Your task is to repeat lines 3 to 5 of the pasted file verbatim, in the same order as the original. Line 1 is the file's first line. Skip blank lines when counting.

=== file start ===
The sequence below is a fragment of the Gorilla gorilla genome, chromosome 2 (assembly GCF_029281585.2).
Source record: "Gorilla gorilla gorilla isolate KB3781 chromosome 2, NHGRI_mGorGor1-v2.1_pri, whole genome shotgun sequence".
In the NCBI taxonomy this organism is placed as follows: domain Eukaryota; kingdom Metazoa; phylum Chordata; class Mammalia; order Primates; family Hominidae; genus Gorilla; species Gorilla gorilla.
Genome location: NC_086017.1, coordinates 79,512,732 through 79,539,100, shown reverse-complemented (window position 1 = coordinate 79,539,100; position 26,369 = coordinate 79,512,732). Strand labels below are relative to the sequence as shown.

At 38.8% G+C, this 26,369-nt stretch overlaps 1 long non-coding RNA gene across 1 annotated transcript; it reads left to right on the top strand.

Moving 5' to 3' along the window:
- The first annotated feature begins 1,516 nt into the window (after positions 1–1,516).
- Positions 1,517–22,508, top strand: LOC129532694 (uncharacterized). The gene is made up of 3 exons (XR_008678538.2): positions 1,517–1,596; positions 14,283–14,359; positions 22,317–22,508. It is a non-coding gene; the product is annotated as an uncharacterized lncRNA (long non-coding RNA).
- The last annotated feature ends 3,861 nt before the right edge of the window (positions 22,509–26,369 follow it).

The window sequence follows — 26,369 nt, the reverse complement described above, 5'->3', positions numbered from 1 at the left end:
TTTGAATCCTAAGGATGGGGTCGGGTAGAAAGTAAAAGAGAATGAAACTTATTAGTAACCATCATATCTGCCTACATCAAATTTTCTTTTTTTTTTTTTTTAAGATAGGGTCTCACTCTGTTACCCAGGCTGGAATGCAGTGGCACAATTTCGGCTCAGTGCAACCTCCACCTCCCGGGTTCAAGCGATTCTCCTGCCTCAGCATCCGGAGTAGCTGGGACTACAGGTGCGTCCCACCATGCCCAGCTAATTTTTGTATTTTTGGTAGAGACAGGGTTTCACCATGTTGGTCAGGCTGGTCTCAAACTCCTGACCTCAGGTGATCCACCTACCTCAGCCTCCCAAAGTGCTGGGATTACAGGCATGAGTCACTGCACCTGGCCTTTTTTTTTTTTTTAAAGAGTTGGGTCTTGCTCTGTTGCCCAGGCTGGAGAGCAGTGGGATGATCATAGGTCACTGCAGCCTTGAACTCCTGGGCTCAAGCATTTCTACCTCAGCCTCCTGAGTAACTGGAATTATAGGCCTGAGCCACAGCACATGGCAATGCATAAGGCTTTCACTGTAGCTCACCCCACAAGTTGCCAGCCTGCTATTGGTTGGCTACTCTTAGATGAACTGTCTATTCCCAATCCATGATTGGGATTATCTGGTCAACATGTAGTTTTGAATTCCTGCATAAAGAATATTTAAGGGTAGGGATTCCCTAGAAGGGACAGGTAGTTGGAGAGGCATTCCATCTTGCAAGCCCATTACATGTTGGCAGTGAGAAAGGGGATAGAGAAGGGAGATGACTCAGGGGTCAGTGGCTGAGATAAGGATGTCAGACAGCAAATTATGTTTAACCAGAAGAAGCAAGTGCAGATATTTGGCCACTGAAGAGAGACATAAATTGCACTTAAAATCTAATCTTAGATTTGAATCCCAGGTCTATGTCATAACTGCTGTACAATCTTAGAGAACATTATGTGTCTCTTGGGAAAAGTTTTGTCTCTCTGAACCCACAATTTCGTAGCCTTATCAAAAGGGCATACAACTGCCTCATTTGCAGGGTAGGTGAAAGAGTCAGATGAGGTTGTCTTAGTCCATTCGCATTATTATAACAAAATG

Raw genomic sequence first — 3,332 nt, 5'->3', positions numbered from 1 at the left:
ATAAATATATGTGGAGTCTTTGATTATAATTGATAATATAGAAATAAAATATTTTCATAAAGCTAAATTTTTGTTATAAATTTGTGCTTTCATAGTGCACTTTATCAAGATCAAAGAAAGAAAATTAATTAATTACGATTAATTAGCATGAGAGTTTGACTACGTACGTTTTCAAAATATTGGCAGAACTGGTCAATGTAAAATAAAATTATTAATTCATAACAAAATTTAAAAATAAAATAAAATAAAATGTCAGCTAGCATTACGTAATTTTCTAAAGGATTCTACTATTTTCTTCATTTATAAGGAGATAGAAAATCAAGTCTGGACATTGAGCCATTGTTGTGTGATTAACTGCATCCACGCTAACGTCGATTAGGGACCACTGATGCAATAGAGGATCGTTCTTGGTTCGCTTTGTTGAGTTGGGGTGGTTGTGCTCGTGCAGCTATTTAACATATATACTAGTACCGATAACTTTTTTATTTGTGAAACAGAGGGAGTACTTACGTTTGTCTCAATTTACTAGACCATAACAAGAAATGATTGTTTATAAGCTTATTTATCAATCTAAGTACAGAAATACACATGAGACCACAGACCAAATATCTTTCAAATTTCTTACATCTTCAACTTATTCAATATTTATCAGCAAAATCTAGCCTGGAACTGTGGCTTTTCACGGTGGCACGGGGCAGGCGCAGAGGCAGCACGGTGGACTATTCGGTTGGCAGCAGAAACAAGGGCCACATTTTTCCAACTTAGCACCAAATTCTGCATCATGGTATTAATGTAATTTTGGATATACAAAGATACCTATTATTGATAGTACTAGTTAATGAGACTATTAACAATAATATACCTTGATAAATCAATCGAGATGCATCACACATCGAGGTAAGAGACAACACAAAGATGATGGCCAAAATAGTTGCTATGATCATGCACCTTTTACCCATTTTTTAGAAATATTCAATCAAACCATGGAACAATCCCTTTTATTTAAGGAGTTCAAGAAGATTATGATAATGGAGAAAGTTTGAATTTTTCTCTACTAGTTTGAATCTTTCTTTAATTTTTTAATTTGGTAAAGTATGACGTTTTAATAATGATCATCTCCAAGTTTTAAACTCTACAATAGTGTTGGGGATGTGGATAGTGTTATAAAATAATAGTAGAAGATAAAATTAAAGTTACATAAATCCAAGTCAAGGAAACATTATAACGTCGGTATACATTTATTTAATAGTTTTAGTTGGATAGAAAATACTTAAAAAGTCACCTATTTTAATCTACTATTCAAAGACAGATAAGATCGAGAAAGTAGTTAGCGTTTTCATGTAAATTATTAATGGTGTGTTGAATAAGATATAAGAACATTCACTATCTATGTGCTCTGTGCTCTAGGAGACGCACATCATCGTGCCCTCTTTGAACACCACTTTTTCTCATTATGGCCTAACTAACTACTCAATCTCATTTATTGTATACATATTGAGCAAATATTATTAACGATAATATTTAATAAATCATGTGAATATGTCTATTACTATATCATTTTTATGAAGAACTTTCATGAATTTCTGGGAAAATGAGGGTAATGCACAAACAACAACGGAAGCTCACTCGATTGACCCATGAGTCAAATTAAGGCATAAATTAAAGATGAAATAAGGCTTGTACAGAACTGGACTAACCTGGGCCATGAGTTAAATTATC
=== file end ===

In the NCBI taxonomy this organism is placed as follows: domain Eukaryota; kingdom Metazoa; phylum Chordata; class Mammalia; order Primates; family Hominidae; genus Gorilla; species Gorilla gorilla.
Genome location: NC_086017.1, coordinates 79,512,732 through 79,539,100, shown reverse-complemented (window position 1 = coordinate 79,539,100; position 26,369 = coordinate 79,512,732). Strand labels below are relative to the sequence as shown.

At 38.8% G+C, this 26,369-nt stretch overlaps 1 long non-coding RNA gene across 1 annotated transcript; it reads left to right on the top strand.